NOTE: To toggle between viewing the Source clip and the Timeline, type Q – or click one of the icons indicated by a read arrow (above).
To edit a clip into the timeline, either:
NOTE: While an Append edit is exactly the same as in Final Cut Pro Premiere does not have an equivalent. An Append edit places the selected clip at the end of all current media in the timeline on the lowest layer.
To insert a clip between two clips in the timeline, put the playhead at or near an edit point, then:
NOTE: Unlike Premiere, you don’t need to target a track before editing a clip into a higher layer. Also, unlike Premiere, the Cut Page timeline acts like the magnetic timeline in Final Cut Pro. If you don’t like the magnetic timeline, use the Edit page for editing.
Just like trimming in Premiere or Final Cut, grab an edge and drag it to trim an edit.
MOVING THE PLAYHEAD
There are two playheads in Resolve:
The top playhead moves, the bottom one does not. This difference drives me nuts! I’m always grabbing the wrong one. So, to move the playhead:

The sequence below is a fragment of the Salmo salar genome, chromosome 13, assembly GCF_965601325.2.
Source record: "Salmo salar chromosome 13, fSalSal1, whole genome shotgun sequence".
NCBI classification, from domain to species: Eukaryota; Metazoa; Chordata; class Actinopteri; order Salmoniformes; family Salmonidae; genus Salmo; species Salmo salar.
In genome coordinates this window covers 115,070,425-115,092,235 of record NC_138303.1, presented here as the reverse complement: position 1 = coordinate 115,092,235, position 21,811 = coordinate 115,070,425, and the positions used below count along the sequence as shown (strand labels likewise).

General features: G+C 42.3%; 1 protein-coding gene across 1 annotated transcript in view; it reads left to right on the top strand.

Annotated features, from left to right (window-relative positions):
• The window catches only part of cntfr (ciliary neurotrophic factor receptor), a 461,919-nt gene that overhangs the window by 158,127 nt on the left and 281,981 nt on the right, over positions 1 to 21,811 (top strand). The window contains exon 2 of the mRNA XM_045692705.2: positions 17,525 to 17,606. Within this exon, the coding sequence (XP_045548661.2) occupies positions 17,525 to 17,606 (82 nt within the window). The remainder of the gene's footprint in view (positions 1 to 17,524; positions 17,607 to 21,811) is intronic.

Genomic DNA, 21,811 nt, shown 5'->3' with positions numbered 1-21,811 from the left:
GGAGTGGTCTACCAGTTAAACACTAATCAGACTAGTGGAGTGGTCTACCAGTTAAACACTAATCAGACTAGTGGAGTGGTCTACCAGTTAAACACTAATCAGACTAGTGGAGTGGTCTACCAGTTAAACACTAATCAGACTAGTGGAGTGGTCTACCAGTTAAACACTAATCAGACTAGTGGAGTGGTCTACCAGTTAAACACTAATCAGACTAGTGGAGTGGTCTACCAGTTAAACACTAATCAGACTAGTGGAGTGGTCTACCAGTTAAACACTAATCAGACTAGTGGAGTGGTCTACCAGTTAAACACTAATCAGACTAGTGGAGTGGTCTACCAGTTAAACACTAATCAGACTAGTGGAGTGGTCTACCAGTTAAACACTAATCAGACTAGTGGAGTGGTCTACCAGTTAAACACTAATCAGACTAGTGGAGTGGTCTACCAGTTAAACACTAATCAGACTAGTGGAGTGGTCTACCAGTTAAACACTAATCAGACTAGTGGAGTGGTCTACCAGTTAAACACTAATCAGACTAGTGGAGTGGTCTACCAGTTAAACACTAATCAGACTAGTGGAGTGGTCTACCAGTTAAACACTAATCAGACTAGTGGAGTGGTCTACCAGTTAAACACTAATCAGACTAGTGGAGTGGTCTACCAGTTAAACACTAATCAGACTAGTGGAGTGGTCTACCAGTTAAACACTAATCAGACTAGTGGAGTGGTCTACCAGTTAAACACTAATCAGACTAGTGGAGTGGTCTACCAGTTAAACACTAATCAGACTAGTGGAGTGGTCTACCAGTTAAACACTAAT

– OR –
SET AUDIO LEVELS
Audio needs its own tutorial, but, if you are in a hurry, select the clip(s) you want to adjust, then, in the Audio Inspector at the top right, drag the Volume slider till you get the level you want.
NOTE: Resolve includes Fairlight – a full-blown, high-quality audio mixer. Truthfully, for any edit where I care about the audio, I wouldn’t change audio settings during the edit, but click into the Fairlight page and start enhancing there. But this is a Get Started tutorial, not a book.
Normally, once the edit is roughed in, it’s time to add effects and clean up the audio mix. But, for now, we are simply looking at an overall workflow for a simple edit.